New York: On June 16, 2003, Tarrytown Justice William Crosbie, 79, resigned after Anissa Khoder, 46, a Lebanese American, complained to the state's Commission on Judicial Conduct that Crosbie had accused her of being a terrorist when she appeared before him to contest a traffic ticket. Khoder went to court after receiving two tickets for the same parking violation within an hour. She believed only one was valid. Crosbie asked Khoder if she was a terrorist and then said "You have money to support the terrorists but you don't want to pay the ticket." Crosbie later said he was "probably kidding" about the remarks.
Ohio: On June 6, 2003, James Were, 46, was again sentenced to death by a Hamilton county jury after being convicted of kidnapping and two counts of aggravated murder in the death of prison guard Robert Valladingham and a prisoner during the 1993 Easter uprising at the Southern Ohio Correctional Facility in Lucasville. Were had previously been convicted and sentenced to death in the murders but the Ohio supreme court reversed the conviction because of questions about Were's competency to stand trial. On remand he was found competent to stand trial despite claims he was mildly retarded.
Oklahoma: On May 21, 2003, Daniel Tidwell, 20, was arrested on charges of robbing a Tulsa business while armed with a gun. Tidwell had been employed since January, 2002, by the Corrections Corporation of America run Tulsa jail as a guard. CCA fired him after he was booked into the jail as a prisoner and could not post bond. It is unknown if he would have remained employed had he been able to post bond.
Tennessee: On June 4, 2003, Charles Sanderson, 42, was convicted of killing Tom Harris, 55, on July 11, 2001, when both men were imprisoned at the Corrections Corporation of America run South Central Correctional Facility in Clifton. Harris was strangled to death with a sock. A Maury county jury rejected the death penalty after hearing Sanderson was one of 11 children beaten by his father when he was a child. The jury's verdict left Sanderson sentenced to life without parole for the killing. Joel Schmeidere, 23, Sanderson's co-defendant, is scheduled for trial on November 10, 2003, for his role in Harris' death.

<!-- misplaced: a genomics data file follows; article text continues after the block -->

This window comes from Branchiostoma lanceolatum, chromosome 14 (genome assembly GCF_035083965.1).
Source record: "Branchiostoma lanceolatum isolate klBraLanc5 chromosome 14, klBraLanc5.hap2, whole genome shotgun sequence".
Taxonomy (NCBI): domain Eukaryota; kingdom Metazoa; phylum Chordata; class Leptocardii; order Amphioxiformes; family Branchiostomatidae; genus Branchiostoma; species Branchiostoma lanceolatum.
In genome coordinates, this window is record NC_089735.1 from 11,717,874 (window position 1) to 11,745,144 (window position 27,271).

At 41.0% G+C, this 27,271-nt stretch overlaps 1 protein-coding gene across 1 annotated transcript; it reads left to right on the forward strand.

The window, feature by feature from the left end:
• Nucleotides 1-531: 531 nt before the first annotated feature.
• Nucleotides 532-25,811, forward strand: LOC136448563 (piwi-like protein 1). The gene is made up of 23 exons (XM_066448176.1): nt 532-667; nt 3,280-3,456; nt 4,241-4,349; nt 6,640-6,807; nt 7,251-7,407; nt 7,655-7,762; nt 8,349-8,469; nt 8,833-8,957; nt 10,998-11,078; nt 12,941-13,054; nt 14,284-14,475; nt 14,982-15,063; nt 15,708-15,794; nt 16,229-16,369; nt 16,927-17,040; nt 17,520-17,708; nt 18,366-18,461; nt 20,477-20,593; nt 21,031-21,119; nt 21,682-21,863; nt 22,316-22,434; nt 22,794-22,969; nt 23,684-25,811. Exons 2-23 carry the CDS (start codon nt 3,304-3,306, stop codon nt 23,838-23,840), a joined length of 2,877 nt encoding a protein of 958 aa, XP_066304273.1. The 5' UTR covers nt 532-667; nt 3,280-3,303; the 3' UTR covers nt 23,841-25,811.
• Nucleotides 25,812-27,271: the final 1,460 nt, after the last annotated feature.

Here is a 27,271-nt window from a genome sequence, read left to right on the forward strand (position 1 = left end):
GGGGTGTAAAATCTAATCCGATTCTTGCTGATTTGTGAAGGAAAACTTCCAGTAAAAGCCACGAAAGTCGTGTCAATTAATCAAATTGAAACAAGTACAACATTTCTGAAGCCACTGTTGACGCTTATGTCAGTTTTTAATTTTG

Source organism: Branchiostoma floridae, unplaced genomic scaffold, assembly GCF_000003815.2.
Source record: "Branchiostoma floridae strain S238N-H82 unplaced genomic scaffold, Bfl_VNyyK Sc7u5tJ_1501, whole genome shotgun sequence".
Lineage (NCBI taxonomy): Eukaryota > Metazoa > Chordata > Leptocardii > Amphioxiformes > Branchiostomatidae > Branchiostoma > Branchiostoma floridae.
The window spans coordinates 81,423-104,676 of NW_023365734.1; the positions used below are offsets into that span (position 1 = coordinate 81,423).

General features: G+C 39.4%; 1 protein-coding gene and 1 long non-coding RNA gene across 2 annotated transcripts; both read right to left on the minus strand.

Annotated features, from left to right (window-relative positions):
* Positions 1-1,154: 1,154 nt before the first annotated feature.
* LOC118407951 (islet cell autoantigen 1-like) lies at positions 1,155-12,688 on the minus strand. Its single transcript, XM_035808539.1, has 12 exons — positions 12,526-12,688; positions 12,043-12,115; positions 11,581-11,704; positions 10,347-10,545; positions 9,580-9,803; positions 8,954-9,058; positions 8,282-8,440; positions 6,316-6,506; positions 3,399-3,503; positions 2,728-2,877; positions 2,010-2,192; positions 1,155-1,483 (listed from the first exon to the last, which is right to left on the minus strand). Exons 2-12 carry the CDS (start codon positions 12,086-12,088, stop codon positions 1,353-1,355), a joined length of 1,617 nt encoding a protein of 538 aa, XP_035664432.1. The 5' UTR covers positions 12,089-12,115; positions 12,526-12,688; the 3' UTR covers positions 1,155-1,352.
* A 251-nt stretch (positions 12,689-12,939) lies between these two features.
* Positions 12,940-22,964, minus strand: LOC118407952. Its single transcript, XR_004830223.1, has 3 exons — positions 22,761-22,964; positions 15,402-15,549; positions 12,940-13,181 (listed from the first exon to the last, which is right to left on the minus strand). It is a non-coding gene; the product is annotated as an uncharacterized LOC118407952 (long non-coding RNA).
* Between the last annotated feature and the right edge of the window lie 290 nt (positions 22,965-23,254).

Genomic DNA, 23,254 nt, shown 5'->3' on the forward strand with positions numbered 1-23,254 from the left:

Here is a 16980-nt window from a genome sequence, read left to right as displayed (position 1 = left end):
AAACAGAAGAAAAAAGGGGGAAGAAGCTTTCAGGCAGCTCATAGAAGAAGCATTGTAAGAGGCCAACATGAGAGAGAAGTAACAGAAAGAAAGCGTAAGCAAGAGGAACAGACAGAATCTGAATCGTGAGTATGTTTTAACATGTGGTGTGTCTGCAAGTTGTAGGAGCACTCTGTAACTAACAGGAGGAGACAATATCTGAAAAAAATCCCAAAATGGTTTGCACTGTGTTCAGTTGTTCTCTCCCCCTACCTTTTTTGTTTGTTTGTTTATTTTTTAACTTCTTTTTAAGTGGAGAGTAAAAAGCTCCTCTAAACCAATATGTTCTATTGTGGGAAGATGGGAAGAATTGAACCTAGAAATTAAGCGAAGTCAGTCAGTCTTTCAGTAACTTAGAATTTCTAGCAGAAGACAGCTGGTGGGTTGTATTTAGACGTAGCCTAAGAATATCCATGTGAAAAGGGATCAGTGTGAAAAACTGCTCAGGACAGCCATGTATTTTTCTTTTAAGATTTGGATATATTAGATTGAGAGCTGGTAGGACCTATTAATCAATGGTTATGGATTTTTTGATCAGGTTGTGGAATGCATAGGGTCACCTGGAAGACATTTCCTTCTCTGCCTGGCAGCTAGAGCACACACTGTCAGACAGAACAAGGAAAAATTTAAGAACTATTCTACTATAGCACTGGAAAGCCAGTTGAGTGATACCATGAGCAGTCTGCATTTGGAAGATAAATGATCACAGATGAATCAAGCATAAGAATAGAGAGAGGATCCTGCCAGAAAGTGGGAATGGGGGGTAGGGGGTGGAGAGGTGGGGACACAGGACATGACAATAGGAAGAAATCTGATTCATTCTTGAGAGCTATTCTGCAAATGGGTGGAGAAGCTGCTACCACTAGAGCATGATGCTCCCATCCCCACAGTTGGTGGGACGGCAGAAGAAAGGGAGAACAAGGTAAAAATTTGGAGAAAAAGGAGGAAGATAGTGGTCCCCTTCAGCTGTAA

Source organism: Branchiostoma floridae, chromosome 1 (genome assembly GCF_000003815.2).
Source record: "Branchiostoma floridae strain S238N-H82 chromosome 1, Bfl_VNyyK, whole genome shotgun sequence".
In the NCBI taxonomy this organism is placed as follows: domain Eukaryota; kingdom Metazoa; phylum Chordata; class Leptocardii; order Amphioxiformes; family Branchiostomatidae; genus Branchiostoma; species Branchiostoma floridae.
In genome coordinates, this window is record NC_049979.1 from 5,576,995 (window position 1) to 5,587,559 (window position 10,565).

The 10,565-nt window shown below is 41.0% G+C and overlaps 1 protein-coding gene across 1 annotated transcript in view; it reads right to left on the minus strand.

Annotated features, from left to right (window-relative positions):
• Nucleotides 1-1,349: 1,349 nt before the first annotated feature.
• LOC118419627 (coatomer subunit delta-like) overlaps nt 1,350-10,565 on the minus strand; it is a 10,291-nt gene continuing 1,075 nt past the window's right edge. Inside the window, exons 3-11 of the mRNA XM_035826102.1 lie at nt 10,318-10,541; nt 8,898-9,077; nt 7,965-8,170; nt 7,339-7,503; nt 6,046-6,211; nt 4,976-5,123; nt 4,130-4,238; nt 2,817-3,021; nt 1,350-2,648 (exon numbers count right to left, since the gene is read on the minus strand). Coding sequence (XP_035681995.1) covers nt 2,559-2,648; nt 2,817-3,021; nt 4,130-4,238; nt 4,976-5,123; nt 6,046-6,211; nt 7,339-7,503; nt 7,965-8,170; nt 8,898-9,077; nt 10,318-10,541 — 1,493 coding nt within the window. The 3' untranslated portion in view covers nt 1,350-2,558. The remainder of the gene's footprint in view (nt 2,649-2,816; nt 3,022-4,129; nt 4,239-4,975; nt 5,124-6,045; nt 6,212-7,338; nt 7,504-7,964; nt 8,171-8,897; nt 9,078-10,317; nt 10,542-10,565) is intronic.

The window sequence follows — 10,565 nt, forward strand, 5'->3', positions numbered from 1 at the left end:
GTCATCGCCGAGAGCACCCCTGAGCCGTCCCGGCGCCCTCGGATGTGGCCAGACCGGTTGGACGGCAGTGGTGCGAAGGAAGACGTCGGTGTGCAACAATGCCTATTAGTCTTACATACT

Texas: On June 6, 2003, a federal jury in Brownsville ordered Jose Luis Betancourt, 52, to forfeit $5.5 million he won in the state lottery to the federal government because he allegedly bought the wining lottery ticket with money he earned selling cocaine. The jury disbelieved Betancourt's account that he bought the winning ticket with money from selling old clothes. Betancourt was arrested on January 17, 2003, three days after collecting his lottery winnings, for selling 36 grams of cocaine to police.
Texas: On May 28, 2003, the Texas Commission on Judicial Conduct issued a report by Judge Pat Boone finding that Jefferson county judge Thurman Bartie engaged in judicial misconduct. Media reports focused on Bartie assaulting children during truancy hearings, removing his belt, giving it to parents and ordering them to beat their children with it in open court. Mentioned in passing, was Bartie's habit of telling prisoners who appeared in his Port Arthur courtroom that he knew their home addresses and would have sex with their wives while they were locked up. Media reports did not indicate if he followed up on his comments.
Washington: On June 22, 2003, Linda Beavers, 49, a Mason county jail prisoner, died in a Shelton hospital. Beavers had been serving a 270 day jail sentence for drunk driving and possessing methamphetamine. As soon as she was admitted to the critical care unit of the hospital, a Mason county judge released Beavers from custody so she would not have to be guarded by jail guards at considerable public expense. Beavers had complained to jail medical staff, contractor Health Delivery Systems, about being unable to breath whereupon she was hospitalized. Beavers suffered from arrhythmia, advanced cirrhosis, congestive heart failure, kidney disease and also had hepatitis A, B and C. Her cause of death was not known as PLN goes to press.
Washington: On June 30, 2003, Ralph Perkins, 53, resigned from his job as Okanogan county chief criminal deputy prosecutor. He had been on paid leave since May 23, 2003, when FBI agents searched his home and seized his computer as part of an investigation into Perkin's penchant for child pornography. The investigation began on May 22 when Perkin's wife gave a Grant county sheriff's deputy two compact discs she claimed belonged to Perkins containing images of child pornography and bestiality. Perkins admitted possessing the child pornography to police but claimed it was work related. Charges have not been filed as PLN goes to press. In 1993 Perkins resigned from his job as district court judge in Pend Oreille county after pleading guilty to two counts of fourth degree assault for choking his wife unconscious. Apparently the Okanogan county prosecutor's office felt that eminently qualified him for a job with their office and he was promptly hired.
Washington: On June 5, 2003, Washington Correction Center guards Michael Malpass, Rodney Bremen, Henry Trusler and Lisa Jordan sued the Department of Corrections in Thurston county superior court claiming they are exposed to dangerous levels of Environmental Tobacco Smoke (ETS) caused by prisoners smoking in the prison's living units. Prison superintendent Carol Porter noted that indoor smoking is banned at the prison and guards are responsible for enforcing the no smoking rule. The Washington DOC has announced plans to end all tobacco sales and use in its facilities on January 5, 2004. The state supreme court has previously held that state agencies can be held liable for exposing their employees to ETS. The guards are also seeking an immediate injunction to end smoking in Washington prisons.